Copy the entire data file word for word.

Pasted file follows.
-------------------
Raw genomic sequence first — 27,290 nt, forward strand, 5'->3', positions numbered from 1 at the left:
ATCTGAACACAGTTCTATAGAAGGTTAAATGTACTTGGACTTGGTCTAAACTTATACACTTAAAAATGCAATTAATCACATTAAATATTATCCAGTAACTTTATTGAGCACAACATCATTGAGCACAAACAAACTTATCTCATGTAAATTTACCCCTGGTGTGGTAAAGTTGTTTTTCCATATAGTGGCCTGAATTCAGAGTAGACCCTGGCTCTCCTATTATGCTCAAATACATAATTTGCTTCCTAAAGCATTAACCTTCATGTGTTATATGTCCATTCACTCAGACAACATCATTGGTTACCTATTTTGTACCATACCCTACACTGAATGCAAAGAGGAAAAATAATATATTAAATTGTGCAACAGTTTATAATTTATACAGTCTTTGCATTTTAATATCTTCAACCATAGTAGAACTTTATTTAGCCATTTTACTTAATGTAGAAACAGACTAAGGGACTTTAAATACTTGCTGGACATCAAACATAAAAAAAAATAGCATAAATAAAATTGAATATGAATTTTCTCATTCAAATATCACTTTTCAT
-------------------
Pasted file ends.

Raw genomic sequence first — 27,290 nt, forward strand, 5'->3', positions numbered from 1 at the left:
ATCTGAACACAGTTCTATAGAAGGTTAAATGTACTTGGACTTGGTCTAAACTTATACACTTAAAAATGCAATTAATCACATTAAATATTATCCAGTAACTTTATTGAGCACAACATCATTGAGCACAAACAAACTTATCTCATGTAAATTTACCCCTGGTGTGGTAAAGTTGTTTTTCCATATAGTGGCCTGAATTCAGAGTAGACCCTGGCTCTCCTATTATGCTCAAATACATAATTTGCTTCCTAAAGCATTAACCTTCATGTGTTATATGTCCATTCACTCAGACAACATCATTGGTTACCTATTTTGTACCATACCCTACACTGAATGCAAAGAGGAAAAATAATATATTAAATTGTGCAACAGTTTATAATTTATACAGTCTTTGCATTTTAATATCTTCAACCATAGTAGAACTTTATTTAGCCATTTTACTTAATGTAGAAACAGACTAAGGGACTTTAAATACTTGCTGGACATCAAACATAAAAAAAAATAGCATAAATAAAATTGAATATGAATTTTCTCATTCAAATATCACTTTTCAT